Female genital mutilation (FGM) refers to all procedures involving partial or total removal of the female external genitalia or other, injury to the female genital organs for non-medical reasons.
Despite being internationally recognized as a human rights violation, FGM has been performed on at least 200 million girls and women in 31 countries across three continents, with more than half of those subjected living in Egypt, Ethiopia, and Indonesia.
UNFPA notes that over 4 million girls are at risk of undergoing FGM annually. But as COVID-19 shutters schools and disrupts programs that protect girls from this harmful practice, even more, are likely to be subjected to the practice in the coming years. Most girls are subjected to FGM before the age of 15.
Numerous factors contribute to the prevalence of the practice. Yet in every society in which it occurs, FGM is a manifestation of entrenched gender inequality.
Some communities endorse it as a means of controlling girls’ sexuality or safeguarding their chastity. Others force girls to undergo FGM as a prerequisite for marriage or inheritance. Where the practice is most prevalent, societies often see it as a rite of passage for girls. FGM is not endorsed by Islam or Christianity, but religious narratives are commonly deployed to justify it.
Female genital mutilation is an internationally recognized human rights violation.
Because FGM is a cultural practice, parents may find it difficult to decide against having their daughters undergo FGM for fear that their families will be ostracized or their girls deemed ineligible for marriage.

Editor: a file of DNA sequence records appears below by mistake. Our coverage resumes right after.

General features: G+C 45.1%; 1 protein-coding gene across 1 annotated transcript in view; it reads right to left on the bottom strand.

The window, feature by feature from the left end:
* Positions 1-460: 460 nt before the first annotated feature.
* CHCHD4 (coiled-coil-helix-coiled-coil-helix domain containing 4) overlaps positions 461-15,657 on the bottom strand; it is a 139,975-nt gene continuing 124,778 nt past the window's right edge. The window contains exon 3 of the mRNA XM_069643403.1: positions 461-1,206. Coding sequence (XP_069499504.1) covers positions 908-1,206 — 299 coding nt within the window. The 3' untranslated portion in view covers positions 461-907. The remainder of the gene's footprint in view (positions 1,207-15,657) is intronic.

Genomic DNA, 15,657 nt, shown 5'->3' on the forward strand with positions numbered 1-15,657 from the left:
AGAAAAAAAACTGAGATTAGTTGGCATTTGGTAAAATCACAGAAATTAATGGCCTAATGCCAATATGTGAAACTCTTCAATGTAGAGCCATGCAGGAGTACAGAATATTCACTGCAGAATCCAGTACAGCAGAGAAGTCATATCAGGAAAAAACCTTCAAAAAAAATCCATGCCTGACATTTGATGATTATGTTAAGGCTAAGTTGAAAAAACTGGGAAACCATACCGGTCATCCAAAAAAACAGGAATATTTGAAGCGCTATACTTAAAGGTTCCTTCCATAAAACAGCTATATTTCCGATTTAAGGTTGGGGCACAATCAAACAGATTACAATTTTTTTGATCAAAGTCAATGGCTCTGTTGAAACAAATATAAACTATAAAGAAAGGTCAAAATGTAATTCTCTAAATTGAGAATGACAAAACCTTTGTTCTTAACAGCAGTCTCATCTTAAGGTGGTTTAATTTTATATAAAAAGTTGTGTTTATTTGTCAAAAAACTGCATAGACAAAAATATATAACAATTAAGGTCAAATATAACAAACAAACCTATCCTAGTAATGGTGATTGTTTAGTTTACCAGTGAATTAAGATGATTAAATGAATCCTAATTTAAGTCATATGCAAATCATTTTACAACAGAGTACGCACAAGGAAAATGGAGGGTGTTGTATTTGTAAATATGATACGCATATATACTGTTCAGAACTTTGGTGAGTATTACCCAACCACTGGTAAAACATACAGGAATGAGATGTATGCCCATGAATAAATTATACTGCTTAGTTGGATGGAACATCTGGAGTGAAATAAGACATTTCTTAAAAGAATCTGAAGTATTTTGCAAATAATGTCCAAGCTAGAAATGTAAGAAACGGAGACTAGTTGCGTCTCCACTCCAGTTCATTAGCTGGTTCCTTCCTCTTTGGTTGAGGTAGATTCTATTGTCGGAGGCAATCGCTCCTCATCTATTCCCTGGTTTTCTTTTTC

Yet FGM can lead to serious health complications and even death. Immediate risks include hemorrhage, shock, infection, urine retention, and severe pain. Girls subjected to FGM are also at increased risk of dropping out of school, threatening their ability to build a better future for themselves and their communities. Indeed, of the 31 FGM-affected countries for which data are available, 22 are among the least developed in the world.
Today, an alarming trend in some countries is the medicalization of FGM, in which the procedure is carried out by a healthcare provider. Approximately one in four FGM survivors – some 52 million women and girls worldwide – were subjected to FGM at the hands of health personnel. Medicalization not only violates medical ethics, but it also risks legitimizing the practice and giving the impression it is without health consequences. No matter where or by whom it is performed, FGM is never safe.
Global efforts have accelerated progress being made to eliminate FGM. Today, a girl is about one-third less likely to be subjected to FGM than she was 30 years ago.
Still, sustaining these achievements in the face of population growth presents a considerable challenge. By 2030, nearly one in three girls worldwide will be born in the 31 countries where FGM is most prevalent, putting 68 million girls – some as young as infants – at risk of undergoing FGM.
If global efforts are not significantly scaled up, the number of girls and women undergoing FGM will be higher in 2030 than it is today.